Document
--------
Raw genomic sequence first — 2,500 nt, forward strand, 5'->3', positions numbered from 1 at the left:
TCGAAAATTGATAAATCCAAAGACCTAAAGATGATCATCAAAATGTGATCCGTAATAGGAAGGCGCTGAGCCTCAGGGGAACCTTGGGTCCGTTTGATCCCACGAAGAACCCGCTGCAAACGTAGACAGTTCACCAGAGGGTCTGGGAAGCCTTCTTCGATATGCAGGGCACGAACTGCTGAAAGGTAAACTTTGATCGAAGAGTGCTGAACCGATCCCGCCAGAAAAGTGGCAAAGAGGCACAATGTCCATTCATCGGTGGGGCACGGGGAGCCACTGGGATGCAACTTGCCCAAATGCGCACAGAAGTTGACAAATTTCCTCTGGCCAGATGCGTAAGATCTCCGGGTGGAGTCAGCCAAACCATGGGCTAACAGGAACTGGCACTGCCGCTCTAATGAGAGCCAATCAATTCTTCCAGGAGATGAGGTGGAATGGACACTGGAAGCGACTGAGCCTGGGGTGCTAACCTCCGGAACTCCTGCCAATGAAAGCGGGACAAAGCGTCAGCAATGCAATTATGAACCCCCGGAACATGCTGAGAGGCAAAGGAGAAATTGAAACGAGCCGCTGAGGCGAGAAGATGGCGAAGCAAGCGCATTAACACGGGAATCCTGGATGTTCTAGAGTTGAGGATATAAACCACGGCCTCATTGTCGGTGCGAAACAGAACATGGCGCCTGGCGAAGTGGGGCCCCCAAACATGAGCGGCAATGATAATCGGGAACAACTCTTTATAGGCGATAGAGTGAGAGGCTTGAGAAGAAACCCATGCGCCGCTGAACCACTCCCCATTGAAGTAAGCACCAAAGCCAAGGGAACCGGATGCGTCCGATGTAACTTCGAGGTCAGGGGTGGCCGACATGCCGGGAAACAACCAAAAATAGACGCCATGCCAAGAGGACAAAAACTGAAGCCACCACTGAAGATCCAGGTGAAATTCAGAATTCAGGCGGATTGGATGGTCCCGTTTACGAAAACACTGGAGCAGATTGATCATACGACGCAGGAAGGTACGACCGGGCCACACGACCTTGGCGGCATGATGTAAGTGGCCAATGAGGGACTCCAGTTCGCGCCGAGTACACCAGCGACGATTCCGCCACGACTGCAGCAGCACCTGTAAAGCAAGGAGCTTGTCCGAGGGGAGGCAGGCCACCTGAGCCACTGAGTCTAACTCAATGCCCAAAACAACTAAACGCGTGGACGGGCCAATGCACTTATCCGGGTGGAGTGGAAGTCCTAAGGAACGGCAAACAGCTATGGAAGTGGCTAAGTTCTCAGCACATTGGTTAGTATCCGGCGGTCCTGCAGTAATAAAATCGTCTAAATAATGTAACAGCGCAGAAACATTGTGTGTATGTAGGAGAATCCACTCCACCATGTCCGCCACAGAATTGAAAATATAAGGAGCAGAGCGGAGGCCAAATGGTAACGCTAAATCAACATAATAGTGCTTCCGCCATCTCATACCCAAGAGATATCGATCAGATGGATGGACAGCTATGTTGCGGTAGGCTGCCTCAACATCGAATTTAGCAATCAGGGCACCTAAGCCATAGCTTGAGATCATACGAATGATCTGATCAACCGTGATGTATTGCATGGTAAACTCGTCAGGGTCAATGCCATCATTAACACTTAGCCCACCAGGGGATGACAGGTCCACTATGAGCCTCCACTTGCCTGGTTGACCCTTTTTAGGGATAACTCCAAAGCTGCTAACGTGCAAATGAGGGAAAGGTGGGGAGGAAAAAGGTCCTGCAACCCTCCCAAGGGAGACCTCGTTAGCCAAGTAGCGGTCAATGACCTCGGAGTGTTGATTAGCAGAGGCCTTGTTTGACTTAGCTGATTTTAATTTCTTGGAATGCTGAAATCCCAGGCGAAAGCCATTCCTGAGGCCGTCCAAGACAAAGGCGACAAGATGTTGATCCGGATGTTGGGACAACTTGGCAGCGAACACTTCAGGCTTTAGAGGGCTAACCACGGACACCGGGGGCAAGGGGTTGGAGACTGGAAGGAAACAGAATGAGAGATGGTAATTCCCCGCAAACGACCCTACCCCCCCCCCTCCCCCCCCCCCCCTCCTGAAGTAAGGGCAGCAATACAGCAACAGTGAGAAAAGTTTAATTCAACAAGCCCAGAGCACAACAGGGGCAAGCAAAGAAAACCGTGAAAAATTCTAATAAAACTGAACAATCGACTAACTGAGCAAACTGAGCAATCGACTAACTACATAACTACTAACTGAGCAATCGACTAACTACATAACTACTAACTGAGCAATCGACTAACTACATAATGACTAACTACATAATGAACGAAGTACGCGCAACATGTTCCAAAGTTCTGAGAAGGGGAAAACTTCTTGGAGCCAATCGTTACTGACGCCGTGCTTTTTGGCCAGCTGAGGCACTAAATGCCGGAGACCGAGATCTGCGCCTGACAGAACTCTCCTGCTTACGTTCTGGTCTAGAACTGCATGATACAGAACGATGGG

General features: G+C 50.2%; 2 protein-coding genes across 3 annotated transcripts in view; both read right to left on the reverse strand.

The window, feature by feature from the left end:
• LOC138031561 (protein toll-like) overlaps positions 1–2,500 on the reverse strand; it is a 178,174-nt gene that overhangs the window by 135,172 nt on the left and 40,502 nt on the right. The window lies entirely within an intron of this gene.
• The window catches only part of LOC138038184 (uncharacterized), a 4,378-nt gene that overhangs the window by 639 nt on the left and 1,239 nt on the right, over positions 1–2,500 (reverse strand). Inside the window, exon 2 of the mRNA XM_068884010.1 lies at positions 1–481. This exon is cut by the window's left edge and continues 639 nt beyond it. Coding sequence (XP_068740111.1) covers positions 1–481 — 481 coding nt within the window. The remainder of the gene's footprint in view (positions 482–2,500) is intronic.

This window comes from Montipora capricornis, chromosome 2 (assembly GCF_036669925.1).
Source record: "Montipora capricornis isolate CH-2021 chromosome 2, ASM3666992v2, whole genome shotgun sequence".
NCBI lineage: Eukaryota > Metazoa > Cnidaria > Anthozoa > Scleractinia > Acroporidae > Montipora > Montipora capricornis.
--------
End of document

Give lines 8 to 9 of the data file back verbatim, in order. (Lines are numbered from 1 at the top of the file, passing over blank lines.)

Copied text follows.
Source record: "Montipora capricornis isolate CH-2021 chromosome 2, ASM3666992v2, whole genome shotgun sequence".
NCBI lineage: Eukaryota > Metazoa > Cnidaria > Anthozoa > Scleractinia > Acroporidae > Montipora > Montipora capricornis.